MONSANTO®: A Photographic Investigation | stock exchange

by Mathieu Asselin
October 26 - December 08, 2018



In a meticulous 5-year investigation, supported by archival documentation, court files, personal letters company memorabilia and photographs, Asselin presents the reckless history of growth of the global biotechnology corporation Monsanto. Best known as the leading manufacturer of insecticides DDT, PCBs, Agent Orange and genetically engineered seeds, Monsanto’s practices and products have caused devastating human, ecological and economic impacts throughout the company’s long history. Asselin conducted extensive research, traveling through Vietnam and the United States of America to find the people and places dramatically affected by the products manufactured and sold by Monsanto. In this hard-hitting documentation, Asselin exposes the global company’s practices and their cynical efforts to change their negative public image through children’s TV shows and marketing campaigns. Bayer AG. For his presentation, Mathieu wanted to evidence the next chapter of the Monsanto saga, something he was not able to include in the book. This new element focuses on the corporation’s merger with pharmaceutical giant, Bayer AG and its connection to and influence on the stocks and shares of each company.

Monsanto by Mathieu Asselin | TOBE Gallery

In the summer of 2016, it was announced that the German Chemical and Agricultural giant Bayer made an offer to take over Monsanto. Bayer holds a two-percent share of the world seed market and is far better known for its Aspirin and Alka Selzer than for its still sizable share in seeds. Monsanto holds 23 percent of the worldwide seed market. The offer was such: Bayer was to pay $62 billion for Monsanto. It was supposed to be a cash deal, outweighing the biggest cash deal ever made until then, which was the 2008.
According to Bayer’s CEO Werner Baumann, who initiated the offer a few weeks after he was installed in his position, the deal would deliver “substantial value to shareholders, our customers, employers and society at large.” Monsanto’s CEO Hugh Grant found similar promising words: “We believe that this combination with Bayer represents the most compelling value for our shareowners, with the most certainty through the all-cash consideration.” Both statements underline what has become the primary goal in today’s stock-market economy: to please and serve the short-term wants of shareholders. Since then, the outlook has changed. Roadblocks have been encountered. Bayer and Monsanto run operations in 30 countries; they need the approval from all 30 antitrust institutions.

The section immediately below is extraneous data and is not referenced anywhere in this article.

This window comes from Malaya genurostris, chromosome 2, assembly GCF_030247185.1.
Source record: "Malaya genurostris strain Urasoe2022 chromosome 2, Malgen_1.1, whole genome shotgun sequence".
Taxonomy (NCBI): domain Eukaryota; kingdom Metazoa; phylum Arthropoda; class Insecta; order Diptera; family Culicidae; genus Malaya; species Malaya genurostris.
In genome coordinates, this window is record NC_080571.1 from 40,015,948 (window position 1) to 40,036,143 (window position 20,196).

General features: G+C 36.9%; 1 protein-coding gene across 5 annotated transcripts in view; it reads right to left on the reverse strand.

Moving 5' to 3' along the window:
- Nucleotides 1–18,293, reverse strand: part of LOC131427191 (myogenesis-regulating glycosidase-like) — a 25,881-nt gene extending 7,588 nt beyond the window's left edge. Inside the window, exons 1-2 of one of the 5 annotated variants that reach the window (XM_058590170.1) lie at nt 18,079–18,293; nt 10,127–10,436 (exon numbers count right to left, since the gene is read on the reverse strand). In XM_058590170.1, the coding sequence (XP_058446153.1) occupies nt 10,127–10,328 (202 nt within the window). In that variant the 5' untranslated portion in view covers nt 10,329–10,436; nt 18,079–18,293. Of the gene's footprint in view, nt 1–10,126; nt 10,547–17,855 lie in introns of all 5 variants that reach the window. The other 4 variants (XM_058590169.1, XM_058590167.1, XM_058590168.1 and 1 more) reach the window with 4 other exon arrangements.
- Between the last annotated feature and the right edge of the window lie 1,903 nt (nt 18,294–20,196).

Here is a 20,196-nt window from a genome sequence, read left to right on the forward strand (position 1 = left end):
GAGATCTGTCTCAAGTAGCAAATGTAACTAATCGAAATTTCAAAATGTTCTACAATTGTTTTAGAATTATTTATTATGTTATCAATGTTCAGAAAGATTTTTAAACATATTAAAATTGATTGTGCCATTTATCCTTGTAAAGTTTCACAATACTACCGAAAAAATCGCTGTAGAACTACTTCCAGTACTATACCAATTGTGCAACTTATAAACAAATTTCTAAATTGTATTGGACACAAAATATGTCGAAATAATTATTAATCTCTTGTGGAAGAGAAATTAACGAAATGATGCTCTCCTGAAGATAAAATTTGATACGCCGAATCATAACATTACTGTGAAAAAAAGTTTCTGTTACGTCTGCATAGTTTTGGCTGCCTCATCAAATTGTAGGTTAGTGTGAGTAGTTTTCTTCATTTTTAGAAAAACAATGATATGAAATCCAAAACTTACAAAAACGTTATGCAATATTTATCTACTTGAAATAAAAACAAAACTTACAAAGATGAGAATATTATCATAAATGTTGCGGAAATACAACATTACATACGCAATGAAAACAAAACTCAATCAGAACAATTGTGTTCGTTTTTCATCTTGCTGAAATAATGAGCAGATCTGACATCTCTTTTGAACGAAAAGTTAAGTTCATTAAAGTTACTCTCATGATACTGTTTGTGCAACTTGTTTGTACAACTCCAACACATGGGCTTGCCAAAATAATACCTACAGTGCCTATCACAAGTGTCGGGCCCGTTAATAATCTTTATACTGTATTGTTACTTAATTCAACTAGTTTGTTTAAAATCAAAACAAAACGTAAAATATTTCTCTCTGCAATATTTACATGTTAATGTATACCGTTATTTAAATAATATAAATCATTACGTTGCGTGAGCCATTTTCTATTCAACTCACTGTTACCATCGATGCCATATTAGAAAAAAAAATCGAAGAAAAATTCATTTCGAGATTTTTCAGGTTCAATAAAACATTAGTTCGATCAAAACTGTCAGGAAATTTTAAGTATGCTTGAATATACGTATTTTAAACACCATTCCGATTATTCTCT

A final decision is expected in late spring 2018. The transaction caps a dramatic reshaping of the crop and seed industry. A year ago, the sector had at least a half-dozen global players. After Bayer and Monsanto tie together, creating a leader with $26 billion in combined revenues from agriculture, that number will shrink to just four. Such monopolies are what anti-trust agencies are supposed to prevent.

© Michael Saur
Deutsche Börse

Photography Foundation Prize 2018



MONSANTO®: A Photographic Investigation by Mathieu Asselin (FR-VE)


curated by Sergio Valenzuela Escobedo (CL)

October 26 – December 08, 2018
opened by András Szöllősi-Nagy, art collector

part of the Hungarian Month of Photography ’18 official program

TOBE Gallery | Budapest, Hungary

• with the support of the Institut Français de Budapest




  • A Narancs Ügynök gyermeke vagyok, Nyilas Gergely / INDEX Nagykép
  • A vélemény szabad. Amíg szabad., Tóth Judit Nikoletta / ArtNews
  • Monsanto®: A Photographic Investigation by Mathieu Asselin / The Eye of Photography

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